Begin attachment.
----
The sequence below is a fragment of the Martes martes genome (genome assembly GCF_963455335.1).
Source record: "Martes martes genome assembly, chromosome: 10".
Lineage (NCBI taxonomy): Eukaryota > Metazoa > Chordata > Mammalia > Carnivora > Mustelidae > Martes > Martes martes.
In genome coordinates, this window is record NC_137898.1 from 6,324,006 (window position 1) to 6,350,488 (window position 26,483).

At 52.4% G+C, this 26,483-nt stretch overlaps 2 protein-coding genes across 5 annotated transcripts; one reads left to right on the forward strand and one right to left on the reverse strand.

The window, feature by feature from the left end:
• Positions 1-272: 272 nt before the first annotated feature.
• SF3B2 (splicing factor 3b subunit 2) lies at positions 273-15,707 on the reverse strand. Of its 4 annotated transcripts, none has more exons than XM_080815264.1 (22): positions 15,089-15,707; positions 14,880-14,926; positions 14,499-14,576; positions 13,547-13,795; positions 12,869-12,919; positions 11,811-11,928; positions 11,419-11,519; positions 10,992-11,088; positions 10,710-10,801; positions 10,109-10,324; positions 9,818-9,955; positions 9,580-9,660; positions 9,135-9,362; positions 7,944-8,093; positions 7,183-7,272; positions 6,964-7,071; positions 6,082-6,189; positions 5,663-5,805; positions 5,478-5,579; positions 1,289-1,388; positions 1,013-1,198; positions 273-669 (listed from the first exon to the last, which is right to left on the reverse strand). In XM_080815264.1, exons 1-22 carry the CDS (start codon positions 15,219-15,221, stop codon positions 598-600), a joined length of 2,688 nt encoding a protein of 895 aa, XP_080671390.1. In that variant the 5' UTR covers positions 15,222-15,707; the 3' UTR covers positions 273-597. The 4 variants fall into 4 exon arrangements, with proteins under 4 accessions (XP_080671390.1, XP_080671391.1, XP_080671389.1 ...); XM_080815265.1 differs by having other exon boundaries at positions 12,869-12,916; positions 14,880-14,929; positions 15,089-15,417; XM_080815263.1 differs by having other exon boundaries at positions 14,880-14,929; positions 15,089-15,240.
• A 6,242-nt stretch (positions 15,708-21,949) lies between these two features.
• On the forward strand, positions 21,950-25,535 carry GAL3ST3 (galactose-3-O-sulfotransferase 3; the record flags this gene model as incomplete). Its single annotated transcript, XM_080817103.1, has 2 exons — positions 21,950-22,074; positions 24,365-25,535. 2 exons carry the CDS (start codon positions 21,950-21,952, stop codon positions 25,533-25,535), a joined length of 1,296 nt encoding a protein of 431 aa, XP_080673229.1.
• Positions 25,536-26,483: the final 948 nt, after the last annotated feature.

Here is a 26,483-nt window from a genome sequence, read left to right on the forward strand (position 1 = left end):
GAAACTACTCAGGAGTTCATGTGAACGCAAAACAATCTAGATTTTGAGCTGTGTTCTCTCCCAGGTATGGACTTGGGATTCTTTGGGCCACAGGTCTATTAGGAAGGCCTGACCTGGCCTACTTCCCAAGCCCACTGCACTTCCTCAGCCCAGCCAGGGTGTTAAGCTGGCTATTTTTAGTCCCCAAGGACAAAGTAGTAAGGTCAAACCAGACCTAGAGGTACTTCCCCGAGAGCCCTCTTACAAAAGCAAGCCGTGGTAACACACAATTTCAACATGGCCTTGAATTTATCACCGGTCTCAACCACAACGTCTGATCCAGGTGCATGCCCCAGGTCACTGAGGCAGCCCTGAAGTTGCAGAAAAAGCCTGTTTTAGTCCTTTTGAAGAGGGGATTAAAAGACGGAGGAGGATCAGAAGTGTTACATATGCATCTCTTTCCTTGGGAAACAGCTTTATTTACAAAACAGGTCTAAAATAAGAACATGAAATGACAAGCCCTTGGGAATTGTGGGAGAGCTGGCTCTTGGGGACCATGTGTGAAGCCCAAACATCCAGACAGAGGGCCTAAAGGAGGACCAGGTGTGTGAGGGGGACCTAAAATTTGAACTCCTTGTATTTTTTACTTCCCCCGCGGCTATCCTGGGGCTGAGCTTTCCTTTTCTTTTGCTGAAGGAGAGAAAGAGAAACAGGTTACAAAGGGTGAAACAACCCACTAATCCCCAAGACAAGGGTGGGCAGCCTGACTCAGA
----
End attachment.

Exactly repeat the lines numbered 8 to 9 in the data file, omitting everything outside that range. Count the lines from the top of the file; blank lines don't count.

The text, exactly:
• SF3B2 (splicing factor 3b subunit 2) lies at positions 273-15,707 on the reverse strand. Of its 4 annotated transcripts, none has more exons than XM_080815264.1 (22): positions 15,089-15,707; positions 14,880-14,926; positions 14,499-14,576; positions 13,547-13,795; positions 12,869-12,919; positions 11,811-11,928; positions 11,419-11,519; positions 10,992-11,088; positions 10,710-10,801; positions 10,109-10,324; positions 9,818-9,955; positions 9,580-9,660; positions 9,135-9,362; positions 7,944-8,093; positions 7,183-7,272; positions 6,964-7,071; positions 6,082-6,189; positions 5,663-5,805; positions 5,478-5,579; positions 1,289-1,388; positions 1,013-1,198; positions 273-669 (listed from the first exon to the last, which is right to left on the reverse strand). In XM_080815264.1, exons 1-22 carry the CDS (start codon positions 15,219-15,221, stop codon positions 598-600), a joined length of 2,688 nt encoding a protein of 895 aa, XP_080671390.1. In that variant the 5' UTR covers positions 15,222-15,707; the 3' UTR covers positions 273-597. The 4 variants fall into 4 exon arrangements, with proteins under 4 accessions (XP_080671390.1, XP_080671391.1, XP_080671389.1 ...); XM_080815265.1 differs by having other exon boundaries at positions 12,869-12,916; positions 14,880-14,929; positions 15,089-15,417; XM_080815263.1 differs by having other exon boundaries at positions 14,880-14,929; positions 15,089-15,240.
• A 6,242-nt stretch (positions 15,708-21,949) lies between these two features.